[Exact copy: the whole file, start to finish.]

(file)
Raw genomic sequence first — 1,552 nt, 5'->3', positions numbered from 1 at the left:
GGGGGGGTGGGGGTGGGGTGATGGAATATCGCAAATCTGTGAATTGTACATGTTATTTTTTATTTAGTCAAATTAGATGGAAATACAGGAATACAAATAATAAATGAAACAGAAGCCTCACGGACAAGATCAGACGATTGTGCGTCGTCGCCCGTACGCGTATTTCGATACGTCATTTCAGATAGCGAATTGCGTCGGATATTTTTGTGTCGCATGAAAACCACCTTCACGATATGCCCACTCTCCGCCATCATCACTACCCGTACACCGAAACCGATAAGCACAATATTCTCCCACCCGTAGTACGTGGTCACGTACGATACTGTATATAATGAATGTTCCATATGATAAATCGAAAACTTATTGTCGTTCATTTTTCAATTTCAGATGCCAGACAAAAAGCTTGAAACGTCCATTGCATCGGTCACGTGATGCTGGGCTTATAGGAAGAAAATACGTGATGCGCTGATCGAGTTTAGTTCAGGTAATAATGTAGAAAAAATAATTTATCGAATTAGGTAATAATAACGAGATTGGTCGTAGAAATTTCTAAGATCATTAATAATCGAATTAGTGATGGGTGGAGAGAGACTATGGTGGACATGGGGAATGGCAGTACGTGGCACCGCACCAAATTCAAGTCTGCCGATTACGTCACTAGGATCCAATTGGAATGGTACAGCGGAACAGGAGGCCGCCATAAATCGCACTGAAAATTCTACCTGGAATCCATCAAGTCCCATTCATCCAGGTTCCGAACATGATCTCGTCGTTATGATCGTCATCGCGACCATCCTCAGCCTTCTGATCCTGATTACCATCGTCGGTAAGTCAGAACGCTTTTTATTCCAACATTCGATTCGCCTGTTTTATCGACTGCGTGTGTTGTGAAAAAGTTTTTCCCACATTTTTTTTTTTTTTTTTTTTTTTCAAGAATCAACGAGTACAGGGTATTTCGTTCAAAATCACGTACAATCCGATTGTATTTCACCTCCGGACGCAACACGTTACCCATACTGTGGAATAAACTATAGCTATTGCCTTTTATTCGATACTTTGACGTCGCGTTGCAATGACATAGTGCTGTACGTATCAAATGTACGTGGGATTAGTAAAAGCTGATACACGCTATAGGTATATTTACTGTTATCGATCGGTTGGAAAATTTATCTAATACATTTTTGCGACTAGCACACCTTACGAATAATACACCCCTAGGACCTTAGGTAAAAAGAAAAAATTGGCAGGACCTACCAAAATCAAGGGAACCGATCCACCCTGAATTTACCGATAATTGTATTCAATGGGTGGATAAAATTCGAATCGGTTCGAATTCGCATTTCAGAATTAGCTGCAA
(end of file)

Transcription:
Raw genomic sequence first — 1,552 nt, 5'->3', positions numbered from 1 at the left:
GGGGGGGTGGGGGTGGGGTGATGGAATATCGCAAATCTGTGAATTGTACATGTTATTTTTTATTTAGTCAAATTAGATGGAAATACAGGAATACAAATAATAAATGAAACAGAAGCCTCACGGACAAGATCAGACGATTGTGCGTCGTCGCCCGTACGCGTATTTCGATACGTCATTTCAGATAGCGAATTGCGTCGGATATTTTTGTGTCGCATGAAAACCACCTTCACGATATGCCCACTCTCCGCCATCATCACTACCCGTACACCGAAACCGATAAGCACAATATTCTCCCACCCGTAGTACGTGGTCACGTACGATACTGTATATAATGAATGTTCCATATGATAAATCGAAAACTTATTGTCGTTCATTTTTCAATTTCAGATGCCAGACAAAAAGCTTGAAACGTCCATTGCATCGGTCACGTGATGCTGGGCTTATAGGAAGAAAATACGTGATGCGCTGATCGAGTTTAGTTCAGGTAATAATGTAGAAAAAATAATTTATCGAATTAGGTAATAATAACGAGATTGGTCGTAGAAATTTCTAAGATCATTAATAATCGAATTAGTGATGGGTGGAGAGAGACTATGGTGGACATGGGGAATGGCAGTACGTGGCACCGCACCAAATTCAAGTCTGCCGATTACGTCACTAGGATCCAATTGGAATGGTACAGCGGAACAGGAGGCCGCCATAAATCGCACTGAAAATTCTACCTGGAATCCATCAAGTCCCATTCATCCAGGTTCCGAACATGATCTCGTCGTTATGATCGTCATCGCGACCATCCTCAGCCTTCTGATCCTGATTACCATCGTCGGTAAGTCAGAACGCTTTTTATTCCAACATTCGATTCGCCTGTTTTATCGACTGCGTGTGTTGTGAAAAAGTTTTTCCCACATTTTTTTTTTTTTTTTTTTTTTTCAAGAATCAACGAGTACAGGGTATTTCGTTCAAAATCACGTACAATCCGATTGTATTTCACCTCCGGACGCAACACGTTACCCATACTGTGGAATAAACTATAGCTATTGCCTTTTATTCGATACTTTGACGTCGCGTTGCAATGACATAGTGCTGTACGTATCAAATGTACGTGGGATTAGTAAAAGCTGATACACGCTATAGGTATATTTACTGTTATCGATCGGTTGGAAAATTTATCTAATACATTTTTGCGACTAGCACACCTTACGAATAATACACCCCTAGGACCTTAGGTAAAAAGAAAAAATTGGCAGGACCTACCAAAATCAAGGGAACCGATCCACCCTGAATTTACCGATAATTGTATTCAATGGGTGGATAAAATTCGAATCGGTTCGAATTCGCATTTCAGAATTAGCTGCAA